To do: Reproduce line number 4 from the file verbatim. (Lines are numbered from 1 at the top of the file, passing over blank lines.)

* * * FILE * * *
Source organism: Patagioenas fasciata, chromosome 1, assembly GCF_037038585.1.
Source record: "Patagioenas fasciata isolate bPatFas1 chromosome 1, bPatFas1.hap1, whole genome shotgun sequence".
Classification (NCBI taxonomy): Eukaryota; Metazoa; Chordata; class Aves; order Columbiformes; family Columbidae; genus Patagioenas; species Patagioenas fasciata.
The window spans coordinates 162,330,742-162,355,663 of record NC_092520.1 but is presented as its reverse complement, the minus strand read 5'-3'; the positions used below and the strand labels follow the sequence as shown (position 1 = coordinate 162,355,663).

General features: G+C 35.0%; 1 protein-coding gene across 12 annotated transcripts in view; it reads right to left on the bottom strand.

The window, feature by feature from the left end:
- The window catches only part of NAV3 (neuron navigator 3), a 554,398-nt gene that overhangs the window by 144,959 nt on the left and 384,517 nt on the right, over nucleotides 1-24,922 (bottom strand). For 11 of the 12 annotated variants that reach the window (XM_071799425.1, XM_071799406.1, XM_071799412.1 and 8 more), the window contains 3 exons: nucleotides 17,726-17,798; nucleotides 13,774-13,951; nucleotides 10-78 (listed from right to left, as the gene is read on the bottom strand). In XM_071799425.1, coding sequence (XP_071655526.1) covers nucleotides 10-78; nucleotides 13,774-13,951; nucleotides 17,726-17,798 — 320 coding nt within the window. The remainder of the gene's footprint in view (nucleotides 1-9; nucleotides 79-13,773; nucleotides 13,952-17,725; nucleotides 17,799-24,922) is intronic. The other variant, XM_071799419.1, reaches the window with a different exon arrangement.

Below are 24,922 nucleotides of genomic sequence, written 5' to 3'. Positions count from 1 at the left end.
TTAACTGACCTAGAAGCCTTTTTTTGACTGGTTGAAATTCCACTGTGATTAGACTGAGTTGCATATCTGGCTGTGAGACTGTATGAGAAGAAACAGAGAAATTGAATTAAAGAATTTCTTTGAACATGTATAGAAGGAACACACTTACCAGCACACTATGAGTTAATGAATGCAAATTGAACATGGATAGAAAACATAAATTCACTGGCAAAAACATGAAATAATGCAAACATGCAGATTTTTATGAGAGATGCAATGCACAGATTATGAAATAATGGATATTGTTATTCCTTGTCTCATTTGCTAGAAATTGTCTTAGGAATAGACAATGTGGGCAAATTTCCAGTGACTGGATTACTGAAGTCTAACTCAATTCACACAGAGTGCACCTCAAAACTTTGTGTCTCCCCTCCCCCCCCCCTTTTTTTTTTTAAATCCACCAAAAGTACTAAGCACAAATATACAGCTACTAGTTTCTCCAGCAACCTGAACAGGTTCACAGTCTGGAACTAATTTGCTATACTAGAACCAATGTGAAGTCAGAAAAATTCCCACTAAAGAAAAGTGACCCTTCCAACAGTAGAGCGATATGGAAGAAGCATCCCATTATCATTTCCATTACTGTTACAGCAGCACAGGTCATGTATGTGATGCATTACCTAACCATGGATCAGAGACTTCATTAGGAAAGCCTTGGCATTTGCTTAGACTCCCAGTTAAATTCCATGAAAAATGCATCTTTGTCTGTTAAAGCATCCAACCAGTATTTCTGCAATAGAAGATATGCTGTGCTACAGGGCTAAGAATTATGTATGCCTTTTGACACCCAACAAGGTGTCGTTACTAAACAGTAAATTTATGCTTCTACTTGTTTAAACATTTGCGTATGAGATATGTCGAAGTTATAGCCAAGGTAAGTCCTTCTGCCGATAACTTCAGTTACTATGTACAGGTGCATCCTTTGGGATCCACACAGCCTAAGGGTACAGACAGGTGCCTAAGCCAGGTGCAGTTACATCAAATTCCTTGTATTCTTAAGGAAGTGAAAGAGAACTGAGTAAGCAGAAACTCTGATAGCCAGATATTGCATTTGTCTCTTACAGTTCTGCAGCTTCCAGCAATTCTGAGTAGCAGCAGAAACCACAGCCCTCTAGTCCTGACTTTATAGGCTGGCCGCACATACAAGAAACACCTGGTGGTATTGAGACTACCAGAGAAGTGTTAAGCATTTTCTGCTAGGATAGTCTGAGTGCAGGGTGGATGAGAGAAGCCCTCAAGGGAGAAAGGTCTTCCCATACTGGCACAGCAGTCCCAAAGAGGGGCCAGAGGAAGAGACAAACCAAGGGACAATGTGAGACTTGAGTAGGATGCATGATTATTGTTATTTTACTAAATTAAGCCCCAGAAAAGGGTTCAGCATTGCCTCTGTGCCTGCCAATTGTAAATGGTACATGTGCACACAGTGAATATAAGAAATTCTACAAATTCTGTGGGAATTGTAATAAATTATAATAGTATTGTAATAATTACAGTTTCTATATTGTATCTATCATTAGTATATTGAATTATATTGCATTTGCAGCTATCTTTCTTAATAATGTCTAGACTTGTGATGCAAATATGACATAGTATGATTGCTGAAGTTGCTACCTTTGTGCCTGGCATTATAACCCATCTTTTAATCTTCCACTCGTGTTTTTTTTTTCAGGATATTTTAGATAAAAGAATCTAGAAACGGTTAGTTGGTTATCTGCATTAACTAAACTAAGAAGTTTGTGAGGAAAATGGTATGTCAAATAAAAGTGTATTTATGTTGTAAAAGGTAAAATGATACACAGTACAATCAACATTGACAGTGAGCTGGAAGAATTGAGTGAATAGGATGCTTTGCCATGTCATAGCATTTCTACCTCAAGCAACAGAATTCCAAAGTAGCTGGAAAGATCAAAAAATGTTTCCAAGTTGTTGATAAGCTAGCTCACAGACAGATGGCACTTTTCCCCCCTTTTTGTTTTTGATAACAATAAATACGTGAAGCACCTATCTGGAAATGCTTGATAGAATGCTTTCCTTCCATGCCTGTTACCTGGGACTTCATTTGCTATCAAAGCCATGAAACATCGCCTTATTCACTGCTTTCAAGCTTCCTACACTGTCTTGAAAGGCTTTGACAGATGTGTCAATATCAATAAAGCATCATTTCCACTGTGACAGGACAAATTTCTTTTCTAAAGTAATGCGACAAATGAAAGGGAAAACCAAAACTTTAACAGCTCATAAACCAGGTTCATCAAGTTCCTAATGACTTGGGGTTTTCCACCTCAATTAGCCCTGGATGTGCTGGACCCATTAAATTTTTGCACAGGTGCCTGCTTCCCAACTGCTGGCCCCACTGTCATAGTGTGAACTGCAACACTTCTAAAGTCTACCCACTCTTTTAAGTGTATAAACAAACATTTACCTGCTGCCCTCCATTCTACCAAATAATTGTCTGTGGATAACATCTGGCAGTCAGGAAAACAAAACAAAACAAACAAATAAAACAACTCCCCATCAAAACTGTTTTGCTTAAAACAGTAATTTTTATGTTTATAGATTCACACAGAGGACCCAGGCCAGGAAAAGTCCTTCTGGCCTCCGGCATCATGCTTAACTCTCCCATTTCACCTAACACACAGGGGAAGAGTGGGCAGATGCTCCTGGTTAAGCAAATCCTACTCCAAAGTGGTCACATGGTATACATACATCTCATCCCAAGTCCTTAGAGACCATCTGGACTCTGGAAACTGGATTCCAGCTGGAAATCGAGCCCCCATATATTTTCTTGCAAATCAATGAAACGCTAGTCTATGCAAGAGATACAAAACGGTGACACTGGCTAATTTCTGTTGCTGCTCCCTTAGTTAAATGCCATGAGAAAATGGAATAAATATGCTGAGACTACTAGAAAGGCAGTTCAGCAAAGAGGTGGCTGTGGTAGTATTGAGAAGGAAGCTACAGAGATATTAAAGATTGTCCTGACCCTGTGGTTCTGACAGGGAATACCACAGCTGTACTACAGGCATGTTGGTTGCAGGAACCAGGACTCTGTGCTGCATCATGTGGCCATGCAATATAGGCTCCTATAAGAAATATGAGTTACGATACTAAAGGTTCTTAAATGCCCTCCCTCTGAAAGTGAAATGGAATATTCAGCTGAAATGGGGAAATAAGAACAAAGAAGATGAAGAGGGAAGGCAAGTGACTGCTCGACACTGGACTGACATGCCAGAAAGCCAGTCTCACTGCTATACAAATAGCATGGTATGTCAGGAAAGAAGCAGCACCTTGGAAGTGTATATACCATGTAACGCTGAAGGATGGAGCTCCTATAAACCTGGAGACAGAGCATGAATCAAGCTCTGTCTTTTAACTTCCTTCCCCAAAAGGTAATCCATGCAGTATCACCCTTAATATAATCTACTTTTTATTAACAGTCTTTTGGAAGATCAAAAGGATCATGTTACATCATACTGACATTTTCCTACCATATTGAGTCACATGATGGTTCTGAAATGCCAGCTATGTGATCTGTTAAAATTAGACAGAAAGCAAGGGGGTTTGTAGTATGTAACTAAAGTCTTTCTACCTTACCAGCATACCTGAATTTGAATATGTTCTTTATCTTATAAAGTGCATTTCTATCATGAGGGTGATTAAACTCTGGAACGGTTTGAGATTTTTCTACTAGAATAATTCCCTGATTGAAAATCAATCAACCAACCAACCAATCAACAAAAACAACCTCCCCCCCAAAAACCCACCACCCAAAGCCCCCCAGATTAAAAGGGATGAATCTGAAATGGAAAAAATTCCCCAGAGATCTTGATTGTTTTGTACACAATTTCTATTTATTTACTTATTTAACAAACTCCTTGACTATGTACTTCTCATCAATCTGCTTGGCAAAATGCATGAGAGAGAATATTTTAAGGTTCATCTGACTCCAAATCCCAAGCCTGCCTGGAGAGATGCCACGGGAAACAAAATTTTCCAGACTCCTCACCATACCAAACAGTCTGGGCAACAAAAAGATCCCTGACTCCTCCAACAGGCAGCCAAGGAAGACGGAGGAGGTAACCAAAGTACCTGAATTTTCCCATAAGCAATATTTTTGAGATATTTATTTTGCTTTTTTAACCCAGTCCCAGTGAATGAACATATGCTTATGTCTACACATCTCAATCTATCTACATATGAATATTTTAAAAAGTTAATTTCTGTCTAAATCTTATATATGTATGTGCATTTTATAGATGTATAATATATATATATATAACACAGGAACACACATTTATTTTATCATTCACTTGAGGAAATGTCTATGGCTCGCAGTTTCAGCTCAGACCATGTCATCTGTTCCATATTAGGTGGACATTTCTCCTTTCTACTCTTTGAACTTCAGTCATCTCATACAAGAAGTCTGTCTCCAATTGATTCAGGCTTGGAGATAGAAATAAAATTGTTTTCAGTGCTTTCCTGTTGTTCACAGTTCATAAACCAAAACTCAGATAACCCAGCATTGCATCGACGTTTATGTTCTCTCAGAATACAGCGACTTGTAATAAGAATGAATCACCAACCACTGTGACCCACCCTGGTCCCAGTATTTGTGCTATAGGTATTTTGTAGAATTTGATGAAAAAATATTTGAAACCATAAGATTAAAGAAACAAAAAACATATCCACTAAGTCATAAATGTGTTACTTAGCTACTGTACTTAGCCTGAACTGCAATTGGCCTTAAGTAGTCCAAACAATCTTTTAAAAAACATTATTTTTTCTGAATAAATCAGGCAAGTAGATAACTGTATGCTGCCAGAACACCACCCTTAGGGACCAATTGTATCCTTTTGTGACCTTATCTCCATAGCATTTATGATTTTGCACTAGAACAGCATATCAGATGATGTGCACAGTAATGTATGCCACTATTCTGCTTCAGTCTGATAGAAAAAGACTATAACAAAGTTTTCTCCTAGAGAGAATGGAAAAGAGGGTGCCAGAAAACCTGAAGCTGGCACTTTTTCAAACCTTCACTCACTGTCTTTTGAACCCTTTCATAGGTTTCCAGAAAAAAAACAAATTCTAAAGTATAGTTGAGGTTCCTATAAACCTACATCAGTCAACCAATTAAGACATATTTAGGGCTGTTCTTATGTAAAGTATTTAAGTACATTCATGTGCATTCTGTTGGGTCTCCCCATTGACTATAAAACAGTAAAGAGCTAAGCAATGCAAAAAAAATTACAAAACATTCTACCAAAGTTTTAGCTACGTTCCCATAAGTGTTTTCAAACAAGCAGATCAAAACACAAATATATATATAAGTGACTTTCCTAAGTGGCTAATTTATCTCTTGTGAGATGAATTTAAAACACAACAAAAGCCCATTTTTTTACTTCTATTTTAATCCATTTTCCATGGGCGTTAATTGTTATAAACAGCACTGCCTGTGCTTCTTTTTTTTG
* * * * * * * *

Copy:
The window spans coordinates 162,330,742-162,355,663 of record NC_092520.1 but is presented as its reverse complement, the minus strand read 5'-3'; the positions used below and the strand labels follow the sequence as shown (position 1 = coordinate 162,355,663).